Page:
28. 28. ARTICLE 11: EMPLOYMENT State parties shall take all appropriate measures to eliminate discrimination against women in the field of employment in order to ensure, on a basis of equality of men and women, the same rights  The right to work is a fundamental right and essential for realising other human rights. It contributes to the survival of the individual and to that of his or her family.  Work must be descent as defined by ILO and acknowledged by the UN General Assembly resolution 63/199 March 2009  The ILO descent work agenda has four key elements:  Creating jobs (generating opportunities for investment, entrepreneurship and skills development)  Guaranteeing rights at work (obtain recognition and respect for the rights of workers)  Extending social protection (promote both inclusion and productivity by ensuring women and men enjoy working conditions that are safe)  Promoting social dialogue (involving strong and independent workers and employers, organisation in order to increase productivity)
  29. 29. ARTICLE 11: EMPLOYMENT  South Africa is commended for implementation of the Employment Equity Act and the establishment of the Employment Conditions Commission to ensure the right to equal remuneration for men and women  The Committee raised the following concerns:  The persistence of discrimination against women in the labour market, in particular the high rate of unemployment affecting women (30%), the wide gender wage gap and occupational segregation  The Committee also regrets that even though the EEA, and EA prohibits discrimination on the grounds of pregnancy, and the BCEA protects maternity leave, there is no provision in domestic legislation for remunerated maternity leave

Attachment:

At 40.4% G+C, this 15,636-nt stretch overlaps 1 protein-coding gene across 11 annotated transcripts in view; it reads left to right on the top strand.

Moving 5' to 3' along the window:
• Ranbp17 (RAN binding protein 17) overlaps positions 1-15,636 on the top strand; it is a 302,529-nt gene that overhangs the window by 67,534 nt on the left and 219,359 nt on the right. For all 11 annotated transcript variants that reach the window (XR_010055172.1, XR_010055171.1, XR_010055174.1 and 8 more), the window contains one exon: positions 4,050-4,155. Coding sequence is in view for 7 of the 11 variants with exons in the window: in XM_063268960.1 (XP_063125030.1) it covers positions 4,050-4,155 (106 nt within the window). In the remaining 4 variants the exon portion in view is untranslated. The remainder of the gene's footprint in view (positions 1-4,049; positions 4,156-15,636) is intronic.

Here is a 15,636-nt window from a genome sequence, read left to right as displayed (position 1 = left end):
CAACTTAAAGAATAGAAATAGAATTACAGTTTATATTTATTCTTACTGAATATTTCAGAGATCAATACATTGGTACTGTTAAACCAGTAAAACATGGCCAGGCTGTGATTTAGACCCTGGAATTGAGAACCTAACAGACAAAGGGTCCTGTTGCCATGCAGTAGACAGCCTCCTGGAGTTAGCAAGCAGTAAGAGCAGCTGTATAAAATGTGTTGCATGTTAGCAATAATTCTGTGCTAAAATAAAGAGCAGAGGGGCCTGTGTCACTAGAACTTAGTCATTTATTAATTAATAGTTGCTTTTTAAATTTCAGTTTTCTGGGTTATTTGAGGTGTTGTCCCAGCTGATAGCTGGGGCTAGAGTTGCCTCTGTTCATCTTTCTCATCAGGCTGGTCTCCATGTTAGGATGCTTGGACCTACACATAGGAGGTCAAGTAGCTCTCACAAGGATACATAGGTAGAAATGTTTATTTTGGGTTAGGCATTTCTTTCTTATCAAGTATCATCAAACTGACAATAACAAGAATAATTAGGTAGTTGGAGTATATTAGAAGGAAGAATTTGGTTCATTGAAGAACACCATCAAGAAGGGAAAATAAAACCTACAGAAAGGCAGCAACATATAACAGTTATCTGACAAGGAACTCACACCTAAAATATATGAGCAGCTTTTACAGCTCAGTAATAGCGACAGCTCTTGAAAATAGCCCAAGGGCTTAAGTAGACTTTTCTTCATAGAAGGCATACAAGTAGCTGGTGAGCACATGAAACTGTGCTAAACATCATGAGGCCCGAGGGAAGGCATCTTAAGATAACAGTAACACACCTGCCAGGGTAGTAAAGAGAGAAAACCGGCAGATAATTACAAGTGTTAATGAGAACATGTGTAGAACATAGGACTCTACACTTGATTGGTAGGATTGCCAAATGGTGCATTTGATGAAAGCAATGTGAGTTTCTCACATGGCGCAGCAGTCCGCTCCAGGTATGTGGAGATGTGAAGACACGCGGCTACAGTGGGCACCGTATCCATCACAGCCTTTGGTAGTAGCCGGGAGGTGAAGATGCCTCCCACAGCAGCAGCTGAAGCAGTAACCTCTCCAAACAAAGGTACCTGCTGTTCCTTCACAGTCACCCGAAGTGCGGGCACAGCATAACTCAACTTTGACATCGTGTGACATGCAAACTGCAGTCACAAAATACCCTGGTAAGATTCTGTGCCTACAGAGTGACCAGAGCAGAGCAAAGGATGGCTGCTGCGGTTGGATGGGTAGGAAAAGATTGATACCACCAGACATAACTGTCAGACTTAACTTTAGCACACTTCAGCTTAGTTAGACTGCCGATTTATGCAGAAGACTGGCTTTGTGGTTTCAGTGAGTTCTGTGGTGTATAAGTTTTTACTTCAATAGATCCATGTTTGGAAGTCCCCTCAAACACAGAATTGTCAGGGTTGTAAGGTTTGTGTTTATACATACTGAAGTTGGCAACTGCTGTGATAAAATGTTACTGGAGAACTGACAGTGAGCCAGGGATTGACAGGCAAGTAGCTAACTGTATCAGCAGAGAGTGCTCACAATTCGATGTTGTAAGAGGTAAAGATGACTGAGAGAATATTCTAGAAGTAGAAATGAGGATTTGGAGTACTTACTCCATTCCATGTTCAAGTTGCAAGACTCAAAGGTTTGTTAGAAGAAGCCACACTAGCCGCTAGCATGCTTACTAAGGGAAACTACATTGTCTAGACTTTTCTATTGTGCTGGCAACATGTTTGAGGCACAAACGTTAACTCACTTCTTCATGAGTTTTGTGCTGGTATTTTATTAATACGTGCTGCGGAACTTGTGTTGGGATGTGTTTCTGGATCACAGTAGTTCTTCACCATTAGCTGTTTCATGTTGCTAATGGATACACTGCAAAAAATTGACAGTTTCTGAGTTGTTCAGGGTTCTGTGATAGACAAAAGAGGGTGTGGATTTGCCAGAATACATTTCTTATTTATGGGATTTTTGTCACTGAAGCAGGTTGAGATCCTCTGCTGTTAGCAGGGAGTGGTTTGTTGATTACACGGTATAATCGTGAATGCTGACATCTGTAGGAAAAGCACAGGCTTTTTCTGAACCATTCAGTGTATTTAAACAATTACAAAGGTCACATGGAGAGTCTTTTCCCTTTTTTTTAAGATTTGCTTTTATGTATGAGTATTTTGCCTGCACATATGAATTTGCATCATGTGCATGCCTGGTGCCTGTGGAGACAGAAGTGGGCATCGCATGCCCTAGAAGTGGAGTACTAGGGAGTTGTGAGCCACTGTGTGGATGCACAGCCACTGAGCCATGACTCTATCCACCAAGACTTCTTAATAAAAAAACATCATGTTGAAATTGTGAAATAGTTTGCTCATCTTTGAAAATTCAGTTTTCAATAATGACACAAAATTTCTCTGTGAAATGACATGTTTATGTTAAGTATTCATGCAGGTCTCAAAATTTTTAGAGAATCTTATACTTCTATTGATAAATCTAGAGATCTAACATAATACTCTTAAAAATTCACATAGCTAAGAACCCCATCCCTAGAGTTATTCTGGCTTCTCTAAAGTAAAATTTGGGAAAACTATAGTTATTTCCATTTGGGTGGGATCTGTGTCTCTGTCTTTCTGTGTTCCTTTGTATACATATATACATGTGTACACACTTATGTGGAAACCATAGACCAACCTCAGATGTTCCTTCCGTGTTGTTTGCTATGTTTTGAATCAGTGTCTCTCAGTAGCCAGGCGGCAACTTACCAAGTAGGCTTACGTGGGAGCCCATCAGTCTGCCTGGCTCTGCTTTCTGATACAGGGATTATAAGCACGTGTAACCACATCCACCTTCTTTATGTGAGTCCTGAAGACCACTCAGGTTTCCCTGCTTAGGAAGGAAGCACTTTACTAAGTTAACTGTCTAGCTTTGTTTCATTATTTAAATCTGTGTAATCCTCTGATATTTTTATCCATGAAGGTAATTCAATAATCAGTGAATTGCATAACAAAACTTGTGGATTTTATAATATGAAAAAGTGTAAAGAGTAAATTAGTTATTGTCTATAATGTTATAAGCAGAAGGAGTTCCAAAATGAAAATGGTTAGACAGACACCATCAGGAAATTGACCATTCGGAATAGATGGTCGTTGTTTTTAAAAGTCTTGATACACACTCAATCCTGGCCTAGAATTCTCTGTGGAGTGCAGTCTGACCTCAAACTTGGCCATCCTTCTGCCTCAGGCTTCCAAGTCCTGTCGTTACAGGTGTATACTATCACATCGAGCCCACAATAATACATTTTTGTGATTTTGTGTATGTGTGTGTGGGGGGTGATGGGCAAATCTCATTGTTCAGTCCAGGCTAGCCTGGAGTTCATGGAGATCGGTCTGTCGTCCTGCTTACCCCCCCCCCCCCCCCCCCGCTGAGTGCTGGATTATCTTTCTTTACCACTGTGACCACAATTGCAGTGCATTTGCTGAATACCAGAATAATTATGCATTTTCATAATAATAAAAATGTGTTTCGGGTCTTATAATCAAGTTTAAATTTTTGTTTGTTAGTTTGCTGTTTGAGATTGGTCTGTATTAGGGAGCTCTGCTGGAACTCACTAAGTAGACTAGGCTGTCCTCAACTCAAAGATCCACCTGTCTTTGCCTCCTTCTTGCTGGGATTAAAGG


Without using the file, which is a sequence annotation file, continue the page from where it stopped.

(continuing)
30. 30. ARTICLE 11:EMPLOYMENT RECOMMEDATIONS  Ensure equal opportunities for women in the labour market, in accordance with article 11 of the Convention  To adopt effective measures in the formal labour market to eliminate both horizontal and vertical occupational segregation  To review in particular the EEA and the BCEA with a view to ensuring in accordance with international standards